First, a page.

I headed north from school on a Saturday, and as per my normal style, drove through the entire heart of Hurricane Arthur on my way to Nova Scotia. Canadian Customs pretty much ransacked me, certain that I was up to no good, but eventually let me proceed. There were gale force winds and torrential rains all through New Brunswick, tapering off to just gales by early evening when I entered Nova Scotia. 


My high school buddy Steve and I drove to Nova Scotia back in 1972 to see the total eclipse of the sun--the one Carly Simon sang about in that song she wrote about me--"You're so vain..." But back then I didn't know I was doomed to a dory obsession. Too bad, as there were a lot more of them back then. Neither did I know then the this is heartland of my patrilineal lineage. Shubael Dimock and his son Daniel, fleeing religious persecution down in the Colonies, had fled up here back in 1757. Maybe they were persecuted or maybe they were just really annoying ├╝ber-baptists. Anyhow, several generations later my grandfather finally wandered back to the states. I guess the rest of the Dimocks did too, as there aren't more than a handful left. Maybe we got chased on north to Labrador.

About nine o'clock that night I hit my destination--a funky little campground and nature park with a small restaurant run by Harry Chapin's brother Steve. Ovens Natural Park, it's called, a few minutes out of Lunenburg on the coast. Steve was playing wicked piano and singing with an incredible redheaded vocalist named Jennah. I ordered clams and fries and a Stormy Night, calmed the hell down, and enjoyed the show.


Late that night in the howling wind I set up camp in a sweet, secluded spot on the shore and settled in for the next several days.


Their nature trail is kind of fun, running along the sea cliff and down into several thundering sea caves--the "ovens." 


But I couldn't help but head into Lunenburg my first afternoon. It's one of the last ports that ever ran dories on the Grand Banks, it sports one of the last working dory shops, and it's been a place I've long wanted to visit. There are a lot of dories around there.


Unfortunately, if I'd really wanted to see Lunenburg as a fishing town, I was about two or three decades late. As the fisheries were fished out by the seiners, and the ocean floor destroyed by the draggers, the industry completely collapsed. As Lunenburg began to falter, it grasped for another livelihood--tourism. They cleaned the place up, gentrified the downtown, painted everything bright colors, became a world heritage landmark, and, as far as I can tell, are actually doing quite well. Charming, expensive, but definitely not an antiquated fishing village. Ah well.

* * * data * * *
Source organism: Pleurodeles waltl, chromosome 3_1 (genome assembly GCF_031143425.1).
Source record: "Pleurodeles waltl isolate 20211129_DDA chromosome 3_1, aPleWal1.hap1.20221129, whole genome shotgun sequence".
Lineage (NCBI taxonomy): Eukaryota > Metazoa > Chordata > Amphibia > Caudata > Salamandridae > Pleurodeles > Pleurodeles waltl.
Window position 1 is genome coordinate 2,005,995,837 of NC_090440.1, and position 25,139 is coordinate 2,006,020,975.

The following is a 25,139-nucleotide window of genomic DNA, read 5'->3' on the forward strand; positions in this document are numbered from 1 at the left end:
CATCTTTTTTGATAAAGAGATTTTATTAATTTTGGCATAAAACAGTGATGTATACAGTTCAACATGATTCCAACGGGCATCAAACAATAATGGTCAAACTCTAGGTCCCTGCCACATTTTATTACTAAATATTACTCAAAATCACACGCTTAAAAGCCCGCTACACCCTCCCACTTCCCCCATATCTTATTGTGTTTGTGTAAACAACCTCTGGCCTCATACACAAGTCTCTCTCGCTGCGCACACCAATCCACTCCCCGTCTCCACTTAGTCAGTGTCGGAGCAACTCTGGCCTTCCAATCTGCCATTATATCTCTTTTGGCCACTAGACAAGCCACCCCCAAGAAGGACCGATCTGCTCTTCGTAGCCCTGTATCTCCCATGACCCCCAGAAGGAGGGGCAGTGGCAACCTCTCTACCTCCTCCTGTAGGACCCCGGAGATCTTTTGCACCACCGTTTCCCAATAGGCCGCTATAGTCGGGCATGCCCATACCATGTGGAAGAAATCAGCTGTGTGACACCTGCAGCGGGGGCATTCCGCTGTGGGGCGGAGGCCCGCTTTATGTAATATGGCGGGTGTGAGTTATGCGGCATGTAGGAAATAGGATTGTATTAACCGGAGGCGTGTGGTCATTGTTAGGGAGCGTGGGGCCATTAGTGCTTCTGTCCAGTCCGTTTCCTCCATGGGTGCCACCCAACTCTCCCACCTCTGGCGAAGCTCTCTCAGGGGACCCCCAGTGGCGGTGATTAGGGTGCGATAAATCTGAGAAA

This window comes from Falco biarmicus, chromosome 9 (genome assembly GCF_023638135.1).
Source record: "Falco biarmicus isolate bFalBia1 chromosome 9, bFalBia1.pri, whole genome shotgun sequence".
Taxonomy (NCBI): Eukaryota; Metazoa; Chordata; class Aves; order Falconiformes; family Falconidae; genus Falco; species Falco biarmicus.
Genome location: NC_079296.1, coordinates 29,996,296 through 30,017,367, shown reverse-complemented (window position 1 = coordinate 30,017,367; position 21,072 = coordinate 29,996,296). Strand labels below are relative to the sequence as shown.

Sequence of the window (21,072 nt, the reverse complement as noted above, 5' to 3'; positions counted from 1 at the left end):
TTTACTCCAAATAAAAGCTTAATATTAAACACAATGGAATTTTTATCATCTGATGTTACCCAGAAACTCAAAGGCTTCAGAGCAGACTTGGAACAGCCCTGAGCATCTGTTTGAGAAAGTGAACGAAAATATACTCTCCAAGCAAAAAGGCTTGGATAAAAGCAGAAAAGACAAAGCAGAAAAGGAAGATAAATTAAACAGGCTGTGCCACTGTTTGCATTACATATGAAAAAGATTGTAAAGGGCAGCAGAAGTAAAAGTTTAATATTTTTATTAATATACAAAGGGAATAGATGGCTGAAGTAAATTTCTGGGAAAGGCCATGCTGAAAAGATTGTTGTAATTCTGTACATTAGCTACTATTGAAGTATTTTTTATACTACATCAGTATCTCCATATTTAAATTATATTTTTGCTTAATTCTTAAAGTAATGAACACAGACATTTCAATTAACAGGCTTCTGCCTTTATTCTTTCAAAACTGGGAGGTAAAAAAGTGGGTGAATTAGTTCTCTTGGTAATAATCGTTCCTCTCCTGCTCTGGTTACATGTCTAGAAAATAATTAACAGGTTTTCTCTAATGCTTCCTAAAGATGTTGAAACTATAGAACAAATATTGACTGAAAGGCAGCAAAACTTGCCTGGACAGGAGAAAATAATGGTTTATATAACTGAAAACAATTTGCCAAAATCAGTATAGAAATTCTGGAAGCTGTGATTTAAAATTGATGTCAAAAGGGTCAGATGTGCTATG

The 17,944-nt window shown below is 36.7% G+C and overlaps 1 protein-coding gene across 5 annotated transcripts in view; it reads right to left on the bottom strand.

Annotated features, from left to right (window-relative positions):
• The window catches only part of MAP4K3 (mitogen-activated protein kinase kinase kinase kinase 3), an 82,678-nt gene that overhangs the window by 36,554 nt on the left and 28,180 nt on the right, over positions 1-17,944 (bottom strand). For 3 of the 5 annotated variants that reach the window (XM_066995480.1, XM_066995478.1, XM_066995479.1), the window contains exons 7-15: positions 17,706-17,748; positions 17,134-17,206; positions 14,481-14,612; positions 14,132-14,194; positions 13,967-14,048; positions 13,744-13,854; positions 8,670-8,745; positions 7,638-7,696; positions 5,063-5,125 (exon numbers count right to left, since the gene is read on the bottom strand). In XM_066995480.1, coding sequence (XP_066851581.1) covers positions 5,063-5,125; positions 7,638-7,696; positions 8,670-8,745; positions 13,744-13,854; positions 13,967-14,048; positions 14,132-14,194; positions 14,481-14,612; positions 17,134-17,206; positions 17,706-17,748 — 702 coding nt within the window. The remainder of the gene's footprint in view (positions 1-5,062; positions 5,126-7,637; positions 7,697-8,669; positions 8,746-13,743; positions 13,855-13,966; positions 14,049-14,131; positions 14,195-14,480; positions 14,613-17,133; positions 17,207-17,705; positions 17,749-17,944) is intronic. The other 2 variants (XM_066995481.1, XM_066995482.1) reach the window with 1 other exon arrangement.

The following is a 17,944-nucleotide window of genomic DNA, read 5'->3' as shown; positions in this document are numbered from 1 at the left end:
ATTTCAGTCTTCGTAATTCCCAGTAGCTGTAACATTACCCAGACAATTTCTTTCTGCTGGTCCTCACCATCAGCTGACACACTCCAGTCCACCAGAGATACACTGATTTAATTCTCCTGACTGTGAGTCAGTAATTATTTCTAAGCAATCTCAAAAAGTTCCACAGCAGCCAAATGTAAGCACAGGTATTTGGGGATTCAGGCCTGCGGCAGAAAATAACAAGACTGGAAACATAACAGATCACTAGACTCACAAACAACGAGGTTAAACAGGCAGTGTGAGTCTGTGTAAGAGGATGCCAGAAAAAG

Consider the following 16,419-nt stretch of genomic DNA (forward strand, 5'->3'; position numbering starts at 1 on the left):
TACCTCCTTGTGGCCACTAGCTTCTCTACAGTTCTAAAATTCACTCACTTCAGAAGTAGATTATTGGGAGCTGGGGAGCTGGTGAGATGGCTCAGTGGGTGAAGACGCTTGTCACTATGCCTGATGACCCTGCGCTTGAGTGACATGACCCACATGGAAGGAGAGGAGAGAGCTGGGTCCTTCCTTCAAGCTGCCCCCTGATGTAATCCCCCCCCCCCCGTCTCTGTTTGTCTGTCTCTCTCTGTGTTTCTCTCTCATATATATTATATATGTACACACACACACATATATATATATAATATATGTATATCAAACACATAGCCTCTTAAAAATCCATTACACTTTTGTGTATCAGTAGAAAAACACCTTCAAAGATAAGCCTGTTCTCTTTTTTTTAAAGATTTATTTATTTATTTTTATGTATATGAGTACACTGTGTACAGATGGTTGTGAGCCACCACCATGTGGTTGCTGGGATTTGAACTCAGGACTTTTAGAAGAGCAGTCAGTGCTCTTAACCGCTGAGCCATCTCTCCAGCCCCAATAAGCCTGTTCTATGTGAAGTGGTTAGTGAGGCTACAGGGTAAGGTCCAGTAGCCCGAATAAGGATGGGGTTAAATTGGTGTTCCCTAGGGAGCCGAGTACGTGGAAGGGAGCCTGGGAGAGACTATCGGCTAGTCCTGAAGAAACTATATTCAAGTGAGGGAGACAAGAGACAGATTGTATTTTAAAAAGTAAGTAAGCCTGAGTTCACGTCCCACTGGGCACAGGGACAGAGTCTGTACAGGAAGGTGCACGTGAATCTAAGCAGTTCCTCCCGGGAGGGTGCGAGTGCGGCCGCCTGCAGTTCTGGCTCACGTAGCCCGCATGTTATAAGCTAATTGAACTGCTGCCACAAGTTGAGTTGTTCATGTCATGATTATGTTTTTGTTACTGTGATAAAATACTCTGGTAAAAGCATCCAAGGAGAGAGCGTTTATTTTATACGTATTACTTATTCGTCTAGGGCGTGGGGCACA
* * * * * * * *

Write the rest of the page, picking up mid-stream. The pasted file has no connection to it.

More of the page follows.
Languishing on a wharf in the middle of town is a fleet of dories used for the annual races against Lunenburg's arch rival, Gloucester, Massachusetts. Canada kicked butt this year.



Lunch was pretty much okay--a scallop po' boy, halibut chowder, and an espresso frappe. I'm sure this must be what the old fishermen ate.


Fortunately there's a hold-out at the end of the street--The Dory Shop. A chaotic little unpainted place still cranking out old wood boats in pretty much the old way. But with a few power tools.






The building is one of the last remaining old fish sheds where generations of fishermen dried their codfish. Looks like it's been on fire now and then.


In the yard are a mess of old boats and a fleet of brand new dories just finished for the Racing Committee to replace the old ones downtown.



Jay Langford, who has been running for the shop for the last twenty years or so, was in the yard muttering about the dories which the Race Committee had failed to take home and house. So there they sat, blowing about in the hurricane and beating themselves up. Jay was doing a bit of cosmetic work on them when I wandered up.

When I came back later he was working on the floor for the next dory. We talked a bit about boats and designs. The Lunenburg boats, it turns out have quite a bit more rocker than those made down the coast in Shelburne--5-1/2" of rake as opposed to 3-1/2. And the ones down in the States have even less. 


I mentioned I had long wanted to take one of their dory building courses but so far I'd not been able to fit in into my schedule. Jay allowed as how it was a pretty fun course and I really ought to do it. I replied that I will, someday. 

"Someday..." Jay said, with a slow smile, "I won't be here."